LAMMPS ontology

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This knowledge could be captured with an ontology that allows annotating simulation parameters with metadata. This approach could lead to black boxes whose purpose is not to do scientific research but to produce data consistently. Are you aware of any such project for LAMMPS?

Hmm… what would the metadata look like for “I did it this way, because it always works for me”, or “when I use this combination of settings for that kind of purpose the system will usually behave better”, or “and if it doesn’t I can play with the XXX setting until it does”?

Or put differently, how can you formalize intuition and a years of experience?

It is already a good starting point to provide a formal system to reproduce someone’s else results. On top of that, one could start by describing what a parameter does—for instance, choosing a tight or loose coupling constant depending on the system size.
A formal system could help define when a system has reached thermal equilibrium or how long a simulation should run to get meaningful results. This is the knowledge that an ontology should provide, but the ultimate validation comes from comparing the (annotated) output with reference data.

To document and archive reproducible results is - for example - a goal of the OpenKIM project, which has a forum on this server as well. There are some other database related categories here as well, so you may want to take a look at the available categories.

However, what this is missing a core point of my thoughts. These can only provide the “what”, not the “why”. …and in part because the “why” is not so easy to write down.

This is why I believe that people who ask “can you give me an input to do XXX so I can learn from it?” are not 100% honest. Because from an input without commentary (i.e. the “why”) you don’t really learn that much from. You can gather the same information from the documentation, which comes with examples, too (it is just not a runnable example, some assembly is required, so there is some extra effort needed). So why not study the docs right away? and work out examples on your own?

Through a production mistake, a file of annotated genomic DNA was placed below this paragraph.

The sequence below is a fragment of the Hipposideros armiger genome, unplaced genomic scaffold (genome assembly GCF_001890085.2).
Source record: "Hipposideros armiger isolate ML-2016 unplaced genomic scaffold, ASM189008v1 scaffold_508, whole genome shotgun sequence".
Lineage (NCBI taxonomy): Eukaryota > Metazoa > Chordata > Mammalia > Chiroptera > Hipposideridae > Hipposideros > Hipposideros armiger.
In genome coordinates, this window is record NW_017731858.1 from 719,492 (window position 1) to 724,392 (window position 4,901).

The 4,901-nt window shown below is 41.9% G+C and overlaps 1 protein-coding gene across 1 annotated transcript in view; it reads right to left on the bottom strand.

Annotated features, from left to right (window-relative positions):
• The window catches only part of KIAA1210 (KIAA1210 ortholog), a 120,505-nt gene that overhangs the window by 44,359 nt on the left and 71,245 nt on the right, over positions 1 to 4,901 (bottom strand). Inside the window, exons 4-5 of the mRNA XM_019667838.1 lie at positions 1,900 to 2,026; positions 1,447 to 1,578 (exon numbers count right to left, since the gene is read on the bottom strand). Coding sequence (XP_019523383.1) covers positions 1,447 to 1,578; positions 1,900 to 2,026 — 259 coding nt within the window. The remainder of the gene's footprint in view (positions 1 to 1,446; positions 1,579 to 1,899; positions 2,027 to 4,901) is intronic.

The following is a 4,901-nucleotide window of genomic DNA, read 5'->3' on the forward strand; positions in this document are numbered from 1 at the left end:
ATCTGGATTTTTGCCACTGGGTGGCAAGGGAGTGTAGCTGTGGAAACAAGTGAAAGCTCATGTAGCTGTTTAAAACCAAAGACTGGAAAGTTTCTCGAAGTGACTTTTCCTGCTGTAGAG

Perhaps at some stage people will be able to ask some AI software like chatGPT “what does an input for simulation of XXX with LAMMPS look like?” because it extracted the “why” as hidden information from many “whats”. But then again, different people have different approaches to building a simulation and most of those are more-or-less equally valid, so how could an AI pick that up?

The following papers (and references and citers) might be of further interest: Testing for physical validity in molecular simulations

The fundamental problem, though, is that it is easy for me to write a paper about constant potential simulations of capacitors, and much harder for me to write a paper about how it only works with kspace accuracies of at least 1e-6 – all the usual publication biases are at play here (positive publication bias, little incentive to share scripts or data or provide validity or reproducibility testing, lack of funding for basic vs applied research, etc.)

If every paper that cited LAMMPS attached LAMMPS input scripts in the supplementary, I think the model training would be trivial …